In the 1970s and 1980s, limited equity cooperatives also became popular as a form of community ownership. These cooperatives were typically created by tenants who purchased their buildings from landlords, often with the help of government financing. Unlike market-rate cooperatives, which allow for resale at market value, limited equity cooperatives limit the resale value of units in order to maintain affordability for future buyers.

Throughout the 20th century, other models of community ownership have emerged, such as community development corporations (CDCs), community benefit corporations (CBCs), and community foundations. CDCs were first established in the 1960s as a response to the lack of investment in low-income urban communities. These organizations are typically non-profit entities that engage in a range of community development activities, including affordable housing development, commercial development, and neighborhood revitalization. CBCs are for-profit entities that are dedicated to using their business operations to achieve social or environmental goals, such as sustainable agriculture or renewable energy development. Community foundations are non-profit organizations that pool charitable donations from individuals and organizations in order to make grants to support community development.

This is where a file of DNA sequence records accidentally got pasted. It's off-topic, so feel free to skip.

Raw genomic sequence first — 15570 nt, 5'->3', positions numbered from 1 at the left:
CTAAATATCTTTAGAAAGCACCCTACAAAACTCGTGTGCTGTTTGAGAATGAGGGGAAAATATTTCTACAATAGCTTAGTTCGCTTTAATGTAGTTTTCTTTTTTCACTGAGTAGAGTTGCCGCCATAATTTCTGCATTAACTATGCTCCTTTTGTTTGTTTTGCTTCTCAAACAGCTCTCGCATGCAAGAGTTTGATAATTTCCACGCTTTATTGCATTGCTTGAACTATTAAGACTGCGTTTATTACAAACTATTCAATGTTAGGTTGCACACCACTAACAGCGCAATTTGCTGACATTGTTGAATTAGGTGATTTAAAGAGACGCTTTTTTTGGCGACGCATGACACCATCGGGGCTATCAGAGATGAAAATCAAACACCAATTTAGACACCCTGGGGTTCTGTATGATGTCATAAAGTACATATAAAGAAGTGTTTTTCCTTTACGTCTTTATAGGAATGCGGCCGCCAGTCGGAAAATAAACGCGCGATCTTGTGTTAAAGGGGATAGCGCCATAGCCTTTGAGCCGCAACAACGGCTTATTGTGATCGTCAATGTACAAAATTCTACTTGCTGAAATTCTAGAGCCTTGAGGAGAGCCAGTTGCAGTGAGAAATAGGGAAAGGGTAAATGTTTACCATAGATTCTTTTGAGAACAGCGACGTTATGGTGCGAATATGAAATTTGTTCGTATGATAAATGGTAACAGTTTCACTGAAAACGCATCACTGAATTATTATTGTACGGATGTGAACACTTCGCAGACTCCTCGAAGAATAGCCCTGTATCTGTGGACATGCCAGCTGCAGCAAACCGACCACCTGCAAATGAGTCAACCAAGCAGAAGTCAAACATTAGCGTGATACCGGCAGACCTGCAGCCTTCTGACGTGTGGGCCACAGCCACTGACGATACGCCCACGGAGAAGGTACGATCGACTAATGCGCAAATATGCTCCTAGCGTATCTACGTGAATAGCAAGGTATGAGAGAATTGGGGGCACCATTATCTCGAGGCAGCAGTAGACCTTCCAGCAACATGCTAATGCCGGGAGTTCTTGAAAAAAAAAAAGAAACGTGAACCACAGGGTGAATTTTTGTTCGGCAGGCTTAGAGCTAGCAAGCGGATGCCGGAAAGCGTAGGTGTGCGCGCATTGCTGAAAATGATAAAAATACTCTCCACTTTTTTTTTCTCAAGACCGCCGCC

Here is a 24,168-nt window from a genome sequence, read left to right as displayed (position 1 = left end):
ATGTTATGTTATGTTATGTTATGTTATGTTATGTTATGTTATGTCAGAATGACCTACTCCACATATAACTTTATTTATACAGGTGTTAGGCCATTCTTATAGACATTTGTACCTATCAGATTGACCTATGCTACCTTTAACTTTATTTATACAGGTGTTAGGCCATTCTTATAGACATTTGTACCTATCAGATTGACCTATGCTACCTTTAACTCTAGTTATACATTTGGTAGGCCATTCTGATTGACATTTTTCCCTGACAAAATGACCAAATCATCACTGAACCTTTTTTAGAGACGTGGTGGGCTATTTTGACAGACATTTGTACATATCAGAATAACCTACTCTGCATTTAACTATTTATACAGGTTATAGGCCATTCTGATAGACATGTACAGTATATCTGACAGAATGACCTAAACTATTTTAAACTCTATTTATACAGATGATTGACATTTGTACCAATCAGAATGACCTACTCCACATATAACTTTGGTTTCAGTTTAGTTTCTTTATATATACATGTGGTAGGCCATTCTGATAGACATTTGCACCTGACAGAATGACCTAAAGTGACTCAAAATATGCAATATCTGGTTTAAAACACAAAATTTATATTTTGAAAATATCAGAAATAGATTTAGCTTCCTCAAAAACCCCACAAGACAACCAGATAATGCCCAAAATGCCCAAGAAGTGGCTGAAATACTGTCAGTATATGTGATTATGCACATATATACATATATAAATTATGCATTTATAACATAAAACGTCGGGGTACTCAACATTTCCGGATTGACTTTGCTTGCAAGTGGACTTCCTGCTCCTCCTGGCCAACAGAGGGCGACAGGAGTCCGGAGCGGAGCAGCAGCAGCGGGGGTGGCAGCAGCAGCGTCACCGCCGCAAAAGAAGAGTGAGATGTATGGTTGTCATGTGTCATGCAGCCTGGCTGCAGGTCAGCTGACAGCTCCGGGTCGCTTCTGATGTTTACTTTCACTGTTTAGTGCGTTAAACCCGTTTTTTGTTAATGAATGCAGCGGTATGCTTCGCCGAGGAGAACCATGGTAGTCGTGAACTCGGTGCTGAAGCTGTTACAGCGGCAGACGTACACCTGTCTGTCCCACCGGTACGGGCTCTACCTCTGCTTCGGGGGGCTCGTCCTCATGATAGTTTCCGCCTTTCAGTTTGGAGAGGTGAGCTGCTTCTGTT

Despite the long history and diversity of community ownership models in the United States, the scale of community ownership remains relatively small compared to traditional models of ownership. Structural racism, discriminatory policies and practices, and market pressures have all been barriers to the widespread adoption of community ownership models. However, in recent years, there has been a growing interest in community ownership as an intersectional approach to advancing holistic solutions, such as affordable housing, community wealth building, community organizing, climate resilience, racial justice, economic mobility, and equitable food access.

A Snapshot of Community Ownership in Action

The East Bay Permanent Real Estate Cooperative (EB PREC) is a cooperative corporation located in California. The cooperative raises capital through investments and membership shares, which are sold for $1,000 each. The capital is used to purchase properties in Oakland and the East Bay.

Members who are residents in EB PREC’s properties secure long-term leases through monthly payments. EB PREC sets minimum standards for maintenance, but most property decisions are made democratically by residents. Residents can sell their leases for a modest return tied to the Consumer Price Index, plus compensation for any improvements they’ve made.